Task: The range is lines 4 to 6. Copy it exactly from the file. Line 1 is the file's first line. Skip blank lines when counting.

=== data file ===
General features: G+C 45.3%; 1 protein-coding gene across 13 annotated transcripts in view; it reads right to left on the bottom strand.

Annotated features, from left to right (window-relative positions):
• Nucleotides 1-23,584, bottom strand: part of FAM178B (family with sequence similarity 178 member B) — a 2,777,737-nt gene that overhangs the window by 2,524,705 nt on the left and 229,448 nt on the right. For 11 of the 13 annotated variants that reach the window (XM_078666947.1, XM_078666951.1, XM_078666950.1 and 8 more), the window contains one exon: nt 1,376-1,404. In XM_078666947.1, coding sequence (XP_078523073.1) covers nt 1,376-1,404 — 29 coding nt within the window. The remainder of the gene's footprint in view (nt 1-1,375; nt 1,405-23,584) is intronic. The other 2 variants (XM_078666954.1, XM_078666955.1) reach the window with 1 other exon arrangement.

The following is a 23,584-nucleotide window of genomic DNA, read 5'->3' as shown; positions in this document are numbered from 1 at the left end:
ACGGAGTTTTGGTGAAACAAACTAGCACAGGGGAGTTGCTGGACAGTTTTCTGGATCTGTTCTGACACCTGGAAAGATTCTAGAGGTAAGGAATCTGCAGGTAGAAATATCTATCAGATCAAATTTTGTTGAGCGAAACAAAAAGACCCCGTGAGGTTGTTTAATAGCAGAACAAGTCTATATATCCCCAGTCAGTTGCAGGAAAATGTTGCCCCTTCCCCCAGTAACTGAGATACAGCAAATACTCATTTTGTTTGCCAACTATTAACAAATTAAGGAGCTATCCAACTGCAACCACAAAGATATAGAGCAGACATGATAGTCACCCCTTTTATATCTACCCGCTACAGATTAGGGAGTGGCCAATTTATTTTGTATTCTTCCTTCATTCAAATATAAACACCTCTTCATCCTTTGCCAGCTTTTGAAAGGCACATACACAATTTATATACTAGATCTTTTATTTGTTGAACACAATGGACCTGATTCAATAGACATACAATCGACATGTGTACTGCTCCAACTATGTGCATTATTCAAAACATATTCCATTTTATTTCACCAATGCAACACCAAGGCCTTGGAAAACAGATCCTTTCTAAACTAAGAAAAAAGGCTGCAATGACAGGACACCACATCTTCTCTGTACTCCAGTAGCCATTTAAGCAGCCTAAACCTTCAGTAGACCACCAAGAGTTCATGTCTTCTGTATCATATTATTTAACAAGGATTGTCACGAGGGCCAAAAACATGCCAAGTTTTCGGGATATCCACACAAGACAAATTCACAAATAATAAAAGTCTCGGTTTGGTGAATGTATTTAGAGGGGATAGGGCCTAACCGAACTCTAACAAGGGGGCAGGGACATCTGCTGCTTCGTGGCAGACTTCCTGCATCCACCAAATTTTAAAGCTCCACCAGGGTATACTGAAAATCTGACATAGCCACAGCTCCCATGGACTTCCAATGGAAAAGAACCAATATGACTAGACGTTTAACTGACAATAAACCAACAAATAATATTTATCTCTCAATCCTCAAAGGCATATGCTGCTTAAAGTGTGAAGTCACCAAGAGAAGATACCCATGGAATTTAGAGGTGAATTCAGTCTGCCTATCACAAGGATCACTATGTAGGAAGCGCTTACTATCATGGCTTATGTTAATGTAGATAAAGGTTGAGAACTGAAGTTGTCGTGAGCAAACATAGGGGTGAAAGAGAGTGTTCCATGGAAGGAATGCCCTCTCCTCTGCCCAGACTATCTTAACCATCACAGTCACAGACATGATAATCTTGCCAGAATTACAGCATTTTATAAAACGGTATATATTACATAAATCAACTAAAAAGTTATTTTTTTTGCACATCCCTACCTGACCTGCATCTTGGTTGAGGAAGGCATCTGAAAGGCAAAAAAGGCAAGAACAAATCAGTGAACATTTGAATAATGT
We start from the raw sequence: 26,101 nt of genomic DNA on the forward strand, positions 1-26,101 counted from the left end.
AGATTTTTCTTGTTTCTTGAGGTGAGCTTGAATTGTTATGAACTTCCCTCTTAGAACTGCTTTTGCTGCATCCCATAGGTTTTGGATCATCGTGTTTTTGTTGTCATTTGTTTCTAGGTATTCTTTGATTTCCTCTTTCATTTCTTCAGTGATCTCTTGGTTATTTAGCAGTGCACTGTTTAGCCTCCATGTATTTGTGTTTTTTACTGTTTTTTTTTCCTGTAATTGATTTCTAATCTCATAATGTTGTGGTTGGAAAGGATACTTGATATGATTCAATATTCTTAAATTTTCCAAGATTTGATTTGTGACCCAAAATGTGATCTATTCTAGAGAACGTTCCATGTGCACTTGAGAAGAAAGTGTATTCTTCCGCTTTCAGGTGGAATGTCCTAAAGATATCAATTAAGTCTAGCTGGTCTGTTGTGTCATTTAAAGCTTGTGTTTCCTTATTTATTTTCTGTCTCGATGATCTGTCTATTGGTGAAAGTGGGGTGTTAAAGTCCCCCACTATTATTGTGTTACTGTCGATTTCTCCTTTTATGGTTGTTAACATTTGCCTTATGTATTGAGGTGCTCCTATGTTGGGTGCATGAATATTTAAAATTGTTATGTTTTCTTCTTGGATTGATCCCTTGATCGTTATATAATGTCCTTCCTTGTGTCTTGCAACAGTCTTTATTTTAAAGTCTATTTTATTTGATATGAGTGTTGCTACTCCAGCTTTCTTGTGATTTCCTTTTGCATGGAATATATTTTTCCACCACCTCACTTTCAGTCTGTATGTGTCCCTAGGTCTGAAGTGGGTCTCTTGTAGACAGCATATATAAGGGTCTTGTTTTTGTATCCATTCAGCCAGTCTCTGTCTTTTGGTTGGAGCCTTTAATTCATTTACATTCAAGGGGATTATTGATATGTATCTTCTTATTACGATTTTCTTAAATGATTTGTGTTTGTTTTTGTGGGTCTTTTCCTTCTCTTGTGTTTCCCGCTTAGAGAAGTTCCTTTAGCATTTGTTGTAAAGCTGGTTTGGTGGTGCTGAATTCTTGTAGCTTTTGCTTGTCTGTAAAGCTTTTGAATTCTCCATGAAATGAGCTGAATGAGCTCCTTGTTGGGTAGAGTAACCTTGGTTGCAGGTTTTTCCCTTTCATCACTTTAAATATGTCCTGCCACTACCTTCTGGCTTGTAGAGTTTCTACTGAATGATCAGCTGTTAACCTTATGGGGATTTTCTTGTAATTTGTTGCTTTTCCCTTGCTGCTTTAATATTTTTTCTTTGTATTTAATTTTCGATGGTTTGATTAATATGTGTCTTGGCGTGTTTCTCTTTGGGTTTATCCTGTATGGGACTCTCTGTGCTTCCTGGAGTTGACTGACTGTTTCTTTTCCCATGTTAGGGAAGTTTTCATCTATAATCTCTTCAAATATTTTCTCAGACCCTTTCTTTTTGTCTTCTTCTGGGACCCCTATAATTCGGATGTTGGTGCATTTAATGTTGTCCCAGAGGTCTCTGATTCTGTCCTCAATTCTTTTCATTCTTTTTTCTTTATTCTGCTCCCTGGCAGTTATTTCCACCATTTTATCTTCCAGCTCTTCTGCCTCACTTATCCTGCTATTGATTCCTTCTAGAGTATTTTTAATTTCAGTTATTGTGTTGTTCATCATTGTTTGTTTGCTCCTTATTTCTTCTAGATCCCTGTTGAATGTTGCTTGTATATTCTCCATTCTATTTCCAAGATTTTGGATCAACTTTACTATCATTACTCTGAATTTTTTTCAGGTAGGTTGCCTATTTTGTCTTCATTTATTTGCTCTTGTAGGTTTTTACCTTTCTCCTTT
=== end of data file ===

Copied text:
The following is a 23,584-nucleotide window of genomic DNA, read 5'->3' as shown; positions in this document are numbered from 1 at the left end:
ACGGAGTTTTGGTGAAACAAACTAGCACAGGGGAGTTGCTGGACAGTTTTCTGGATCTGTTCTGACACCTGGAAAGATTCTAGAGGTAAGGAATCTGCAGGTAGAAATATCTATCAGATCAAATTTTGTTGAGCGAAACAAAAAGACCCCGTGAGGTTGTTTAATAGCAGAACAAGTCTATATATCCCCAGTCAGTTGCAGGAAAATGTTGCCCCTTCCCCCAGTAACTGAGATACAGCAAATACTCATTTTGTTTGCCAACTATTAACAAATTAAGGAGCTATCCAACTGCAACCACAAAGATATAGAGCAGACATGATAGTCACCCCTTTTATATCTACCCGCTACAGATTAGGGAGTGGCCAATTTATTTTGTATTCTTCCTTCATTCAAATATAAACACCTCTTCATCCTTTGCCAGCTTTTGAAAGGCACATACACAATTTATATACTAGATCTTTTATTTGTTGAACACAATGGACCTGATTCAATAGACATACAATCGACATGTGTACTGCTCCAACTATGTGCATTATTCAAAACATATTCCATTTTATTTCACCAATGCAACACCAAGGCCTTGGAAAACAGATCCTTTCTAAACTAAGAAAAAAGGCTGCAATGACAGGACACCACATCTTCTCTGTACTCCAGTAGCCATTTAAGCAGCCTAAACCTTCAGTAGACCACCAAGAGTTCATGTCTTCTGTATCATATTATTTAACAAGGATTGTCACGAGGGCCAAAAACATGCCAAGTTTTCGGGATATCCACACAAGACAAATTCACAAATAATAAAAGTCTCGGTTTGGTGAATGTATTTAGAGGGGATAGGGCCTAACCGAACTCTAACAAGGGGGCAGGGACATCTGCTGCTTCGTGGCAGACTTCCTGCATCCACCAAATTTTAAAGCTCCACCAGGGTATACTGAAAATCTGACATAGCCACAGCTCCCATGGACTTCCAATGGAAAAGAACCAATATGACTAGACGTTTAACTGACAATAAACCAACAAATAATATTTATCTCTCAATCCTCAAAGGCATATGCTGCTTAAAGTGTGAAGTCACCAAGAGAAGATACCCATGGAATTTAGAGGTGAATTCAGTCTGCCTATCACAAGGATCACTATGTAGGAAGCGCTTACTATCATGGCTTATGTTAATGTAGATAAAGGTTGAGAACTGAAGTTGTCGTGAGCAAACATAGGGGTGAAAGAGAGTGTTCCATGGAAGGAATGCCCTCTCCTCTGCCCAGACTATCTTAACCATCACAGTCACAGACATGATAATCTTGCCAGAATTACAGCATTTTATAAAACGGTATATATTACATAAATCAACTAAAAAGTTATTTTTTTTGCACATCCCTACCTGACCTGCATCTTGGTTGAGGAAGGCATCTGAAAGGCAAAAAAGGCAAGAACAAATCAGTGAACATTTGAATAATGT
We start from the raw sequence: 26,101 nt of genomic DNA on the forward strand, positions 1-26,101 counted from the left end.